Even for a firm as prolifically innovative as BIG, this has been a busy week. Among other news, Bjarke Ingels Group has just released images of its sculptural bridge in Norway, renderings of the King Toronto condo development‘s penthouses and – finally – photography and drone footage of the just-opened Copenhill / Amager Bakker power station on the industrial waterfront of Amager.
When was the last time a piece of public infrastructure generated this much interest? Perhaps when WXY and Dattner Architects finished the Spring Street Salt Shed in Manhattan – another example of making a utilitarian building a wow! project. But BIG’s ambitious Copenhill, many years in the making and already much-written about, goes further than bringing beauty to such a structure: It actively draws people in through its programmatic design – doubling as a “fun factory,” in the words of the firm. The 41,000-square-metre waste-to-energy plant integrates a ski slope, a hiking trail and a climbing wall.
Wrapped in a glass and aluminum facade, the metal bricks measuring 1.2 metres tall and 3.3 metres wide, the twisty building replaces the adjacent existing waste-to-energy plant. The new, higher-tech facility incinerates 440,000 tons of waste annually, converting it into enough clean energy to power and heat 150,000 homes. The equipment required for this feat – from ventilation shafts to air-intakes – required a novel architectural design that would also provide 10 floors of administrative space and a 600-square-metre education centre for tours, workshops and conferences. With a spiralling elevation topped by a 10,000-square-metre green roof, the building also mitigates the micro-climate effect, by “rewilding a biodiverse landscape while absorbing heat, removing air particulates and minimizing stormwater runoff.” It’s also surrounded by a running trail and landscape by Danish landscape architects SLA.
Now, the fun-factory part: The year-round artificial ski slope starts at the top and is accessed via an glass-enclosed elevator where visitors can also peek inside the waste incinerator. It represents the length of an Olympic half-pipe and is meant for expert skiers (who can zip right to the 600-square-metre après-ski bar at the bottom of the ski slope). The building’s lower slopes feature a timed slalom course for kids and beginners. And its longest vertical facade is home to the tallest artificial climbing wall in the world, at 85 metres high.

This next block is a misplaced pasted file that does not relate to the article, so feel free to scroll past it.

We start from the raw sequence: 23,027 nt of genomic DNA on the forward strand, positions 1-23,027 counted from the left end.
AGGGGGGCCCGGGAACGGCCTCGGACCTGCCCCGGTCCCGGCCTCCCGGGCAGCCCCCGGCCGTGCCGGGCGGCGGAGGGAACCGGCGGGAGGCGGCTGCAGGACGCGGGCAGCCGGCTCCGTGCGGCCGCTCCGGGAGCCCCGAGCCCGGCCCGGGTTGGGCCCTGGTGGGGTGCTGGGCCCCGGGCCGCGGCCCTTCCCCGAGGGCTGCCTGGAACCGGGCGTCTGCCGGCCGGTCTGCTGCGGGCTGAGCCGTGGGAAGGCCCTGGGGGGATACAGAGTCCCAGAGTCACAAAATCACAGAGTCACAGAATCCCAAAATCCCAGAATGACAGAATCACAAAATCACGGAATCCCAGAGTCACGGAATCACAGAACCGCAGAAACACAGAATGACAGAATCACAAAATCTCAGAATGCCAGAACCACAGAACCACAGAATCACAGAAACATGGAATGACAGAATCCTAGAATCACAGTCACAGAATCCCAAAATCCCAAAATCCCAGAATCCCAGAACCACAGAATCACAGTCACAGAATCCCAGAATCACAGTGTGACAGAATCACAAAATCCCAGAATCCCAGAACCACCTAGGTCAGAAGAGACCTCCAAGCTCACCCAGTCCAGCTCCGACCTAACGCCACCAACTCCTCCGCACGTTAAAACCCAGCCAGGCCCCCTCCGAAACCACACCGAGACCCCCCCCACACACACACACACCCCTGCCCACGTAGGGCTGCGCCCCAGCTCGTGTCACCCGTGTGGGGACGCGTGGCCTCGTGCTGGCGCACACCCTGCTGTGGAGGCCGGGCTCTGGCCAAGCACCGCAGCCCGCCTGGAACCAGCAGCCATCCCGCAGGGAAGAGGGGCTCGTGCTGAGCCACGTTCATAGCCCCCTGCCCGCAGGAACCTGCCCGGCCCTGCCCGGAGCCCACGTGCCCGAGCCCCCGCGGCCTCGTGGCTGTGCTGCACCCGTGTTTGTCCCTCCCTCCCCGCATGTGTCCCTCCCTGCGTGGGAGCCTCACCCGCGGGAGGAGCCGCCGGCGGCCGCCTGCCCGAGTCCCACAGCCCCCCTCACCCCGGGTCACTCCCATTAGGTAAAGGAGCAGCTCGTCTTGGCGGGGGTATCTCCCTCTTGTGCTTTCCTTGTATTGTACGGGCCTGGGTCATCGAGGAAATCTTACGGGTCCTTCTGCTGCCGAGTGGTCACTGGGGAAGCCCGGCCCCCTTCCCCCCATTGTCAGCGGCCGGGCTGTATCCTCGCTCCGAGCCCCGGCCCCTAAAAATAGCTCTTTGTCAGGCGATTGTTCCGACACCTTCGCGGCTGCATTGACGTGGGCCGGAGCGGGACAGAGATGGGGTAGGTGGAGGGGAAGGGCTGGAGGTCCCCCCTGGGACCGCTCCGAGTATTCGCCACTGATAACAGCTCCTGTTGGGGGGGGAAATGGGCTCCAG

For all this exciting activity, one of Copenhill’s most intriguing aspects is its symbolism – manifested by a smoke ring (or the promise of one). As the firm notes, “While sustainable energy has become increasingly important in media and politics, the understanding of the issue itself is still very abstract. Does anybody know what a ton of CO2 looks like? We propose a simple modification to the smokestack that will allow it to puff smoke rings whenever 1 ton of fossil CO2 is released. These will serve a communicative function as a gentle reminder of the impact of consumption.” As of now, the smoke ring has been successfully developed and tested as a prototype, but requires funding to execute as a regularly occurring feature.
Whether the smoke ring materializes or not, the very existence of this power plant – designed to attract families, recreation seekers and spectators – raises the bar the world over for how we can more boldly imagine infrastructure from now on.
Opening photographs: green roof view by Dragoer Luftfoto; elevation view by Laurian Ghinitoiu
A waste-to-energy incinerator that you can ski down, Copenhill is perhaps the most-hyped of the Danish firm’s projects.